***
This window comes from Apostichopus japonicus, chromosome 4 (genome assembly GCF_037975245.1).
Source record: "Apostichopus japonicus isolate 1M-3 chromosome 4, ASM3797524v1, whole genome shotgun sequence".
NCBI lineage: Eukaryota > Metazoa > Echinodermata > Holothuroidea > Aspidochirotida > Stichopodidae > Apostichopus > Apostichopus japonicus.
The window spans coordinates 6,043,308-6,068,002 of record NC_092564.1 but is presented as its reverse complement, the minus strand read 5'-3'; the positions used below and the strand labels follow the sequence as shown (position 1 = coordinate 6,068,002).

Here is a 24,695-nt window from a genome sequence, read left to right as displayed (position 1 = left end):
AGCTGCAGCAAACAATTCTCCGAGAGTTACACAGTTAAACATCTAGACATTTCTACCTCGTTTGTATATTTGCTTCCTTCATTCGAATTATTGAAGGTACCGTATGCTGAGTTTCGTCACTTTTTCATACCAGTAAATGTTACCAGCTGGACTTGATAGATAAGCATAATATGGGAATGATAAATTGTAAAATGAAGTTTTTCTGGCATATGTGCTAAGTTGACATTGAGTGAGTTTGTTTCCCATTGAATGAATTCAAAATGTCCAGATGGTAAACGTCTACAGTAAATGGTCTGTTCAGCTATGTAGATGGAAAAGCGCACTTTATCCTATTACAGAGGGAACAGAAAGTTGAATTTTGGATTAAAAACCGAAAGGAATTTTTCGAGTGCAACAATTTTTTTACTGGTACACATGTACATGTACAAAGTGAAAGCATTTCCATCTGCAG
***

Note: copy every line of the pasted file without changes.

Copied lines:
This window comes from Apostichopus japonicus, chromosome 4 (genome assembly GCF_037975245.1).
Source record: "Apostichopus japonicus isolate 1M-3 chromosome 4, ASM3797524v1, whole genome shotgun sequence".
NCBI lineage: Eukaryota > Metazoa > Echinodermata > Holothuroidea > Aspidochirotida > Stichopodidae > Apostichopus > Apostichopus japonicus.
The window spans coordinates 6,043,308-6,068,002 of record NC_092564.1 but is presented as its reverse complement, the minus strand read 5'-3'; the positions used below and the strand labels follow the sequence as shown (position 1 = coordinate 6,068,002).

Here is a 24,695-nt window from a genome sequence, read left to right as displayed (position 1 = left end):
AGCTGCAGCAAACAATTCTCCGAGAGTTACACAGTTAAACATCTAGACATTTCTACCTCGTTTGTATATTTGCTTCCTTCATTCGAATTATTGAAGGTACCGTATGCTGAGTTTCGTCACTTTTTCATACCAGTAAATGTTACCAGCTGGACTTGATAGATAAGCATAATATGGGAATGATAAATTGTAAAATGAAGTTTTTCTGGCATATGTGCTAAGTTGACATTGAGTGAGTTTGTTTCCCATTGAATGAATTCAAAATGTCCAGATGGTAAACGTCTACAGTAAATGGTCTGTTCAGCTATGTAGATGGAAAAGCGCACTTTATCCTATTACAGAGGGAACAGAAAGTTGAATTTTGGATTAAAAACCGAAAGGAATTTTTCGAGTGCAACAATTTTTTTACTGGTACACATGTACATGTACAAAGTGAAAGCATTTCCATCTGCAG